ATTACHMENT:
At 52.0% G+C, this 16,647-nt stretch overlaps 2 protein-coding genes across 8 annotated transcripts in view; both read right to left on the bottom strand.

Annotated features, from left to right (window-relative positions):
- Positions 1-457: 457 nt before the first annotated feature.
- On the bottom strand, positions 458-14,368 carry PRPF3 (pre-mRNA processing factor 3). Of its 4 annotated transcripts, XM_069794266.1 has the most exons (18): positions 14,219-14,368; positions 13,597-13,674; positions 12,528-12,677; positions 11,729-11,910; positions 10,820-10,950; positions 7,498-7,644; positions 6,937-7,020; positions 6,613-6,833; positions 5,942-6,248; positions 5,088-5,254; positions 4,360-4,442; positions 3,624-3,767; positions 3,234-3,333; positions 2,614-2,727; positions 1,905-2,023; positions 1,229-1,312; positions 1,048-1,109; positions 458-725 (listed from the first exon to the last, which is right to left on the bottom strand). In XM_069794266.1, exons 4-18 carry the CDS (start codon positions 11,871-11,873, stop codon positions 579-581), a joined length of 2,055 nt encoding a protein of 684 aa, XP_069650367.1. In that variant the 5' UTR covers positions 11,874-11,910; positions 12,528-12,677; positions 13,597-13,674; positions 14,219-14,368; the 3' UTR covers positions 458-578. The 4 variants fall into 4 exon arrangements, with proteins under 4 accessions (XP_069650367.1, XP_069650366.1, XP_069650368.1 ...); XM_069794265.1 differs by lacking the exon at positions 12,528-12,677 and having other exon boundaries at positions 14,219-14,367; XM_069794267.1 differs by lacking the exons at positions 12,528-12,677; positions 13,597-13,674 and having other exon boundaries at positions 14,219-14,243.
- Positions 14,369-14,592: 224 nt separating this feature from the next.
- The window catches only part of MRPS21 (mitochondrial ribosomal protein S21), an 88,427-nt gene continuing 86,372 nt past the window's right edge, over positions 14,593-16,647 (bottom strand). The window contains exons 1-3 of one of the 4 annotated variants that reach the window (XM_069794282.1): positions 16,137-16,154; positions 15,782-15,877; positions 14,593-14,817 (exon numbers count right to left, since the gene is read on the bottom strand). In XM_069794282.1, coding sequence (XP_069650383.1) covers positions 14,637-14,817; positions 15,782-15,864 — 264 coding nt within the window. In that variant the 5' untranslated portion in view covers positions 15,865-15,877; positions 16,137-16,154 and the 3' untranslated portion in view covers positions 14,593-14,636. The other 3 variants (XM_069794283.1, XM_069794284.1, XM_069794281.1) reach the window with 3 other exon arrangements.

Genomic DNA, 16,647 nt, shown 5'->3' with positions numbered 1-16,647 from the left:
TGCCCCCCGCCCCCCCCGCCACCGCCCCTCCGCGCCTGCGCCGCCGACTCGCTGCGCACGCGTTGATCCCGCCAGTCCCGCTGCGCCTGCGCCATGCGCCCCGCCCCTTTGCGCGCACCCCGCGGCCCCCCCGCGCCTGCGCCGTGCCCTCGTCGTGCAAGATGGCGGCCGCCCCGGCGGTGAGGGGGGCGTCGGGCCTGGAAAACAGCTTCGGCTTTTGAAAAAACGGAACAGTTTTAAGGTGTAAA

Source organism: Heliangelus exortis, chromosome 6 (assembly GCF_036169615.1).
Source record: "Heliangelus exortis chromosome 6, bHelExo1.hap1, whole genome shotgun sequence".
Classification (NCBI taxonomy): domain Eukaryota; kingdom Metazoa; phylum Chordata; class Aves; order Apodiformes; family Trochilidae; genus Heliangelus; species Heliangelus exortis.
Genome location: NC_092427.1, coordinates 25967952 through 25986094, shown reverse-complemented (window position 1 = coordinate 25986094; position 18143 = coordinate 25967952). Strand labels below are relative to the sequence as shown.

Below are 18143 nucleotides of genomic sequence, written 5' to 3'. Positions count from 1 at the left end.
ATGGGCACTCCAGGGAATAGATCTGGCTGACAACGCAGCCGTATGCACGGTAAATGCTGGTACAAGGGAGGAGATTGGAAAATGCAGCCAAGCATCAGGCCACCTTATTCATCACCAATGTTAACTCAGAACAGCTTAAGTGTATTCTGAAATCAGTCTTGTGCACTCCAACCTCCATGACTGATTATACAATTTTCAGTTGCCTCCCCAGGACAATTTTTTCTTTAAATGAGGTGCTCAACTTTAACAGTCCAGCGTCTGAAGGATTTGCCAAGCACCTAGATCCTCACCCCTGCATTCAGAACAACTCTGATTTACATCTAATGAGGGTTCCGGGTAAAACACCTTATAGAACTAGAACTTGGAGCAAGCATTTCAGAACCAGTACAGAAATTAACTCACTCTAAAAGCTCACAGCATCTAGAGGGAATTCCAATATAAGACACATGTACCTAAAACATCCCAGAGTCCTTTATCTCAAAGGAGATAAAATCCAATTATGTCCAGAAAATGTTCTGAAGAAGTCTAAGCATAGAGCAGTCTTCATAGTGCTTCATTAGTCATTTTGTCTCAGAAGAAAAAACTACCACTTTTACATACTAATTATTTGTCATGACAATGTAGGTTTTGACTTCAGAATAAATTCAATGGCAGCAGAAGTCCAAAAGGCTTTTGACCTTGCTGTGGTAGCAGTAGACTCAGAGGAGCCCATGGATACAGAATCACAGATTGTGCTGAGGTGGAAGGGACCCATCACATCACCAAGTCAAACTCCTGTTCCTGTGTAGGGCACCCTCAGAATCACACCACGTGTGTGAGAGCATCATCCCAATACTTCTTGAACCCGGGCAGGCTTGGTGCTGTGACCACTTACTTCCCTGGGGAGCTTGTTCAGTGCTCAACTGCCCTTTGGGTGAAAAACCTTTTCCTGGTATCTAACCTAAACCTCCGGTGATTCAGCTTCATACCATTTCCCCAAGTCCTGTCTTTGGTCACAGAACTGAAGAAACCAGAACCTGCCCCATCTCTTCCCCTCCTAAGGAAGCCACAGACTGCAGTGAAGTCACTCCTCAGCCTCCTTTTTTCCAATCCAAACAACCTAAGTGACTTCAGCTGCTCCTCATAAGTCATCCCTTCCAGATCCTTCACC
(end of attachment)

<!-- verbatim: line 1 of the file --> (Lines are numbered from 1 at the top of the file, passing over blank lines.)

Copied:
At 52.0% G+C, this 16,647-nt stretch overlaps 2 protein-coding genes across 8 annotated transcripts in view; both read right to left on the bottom strand.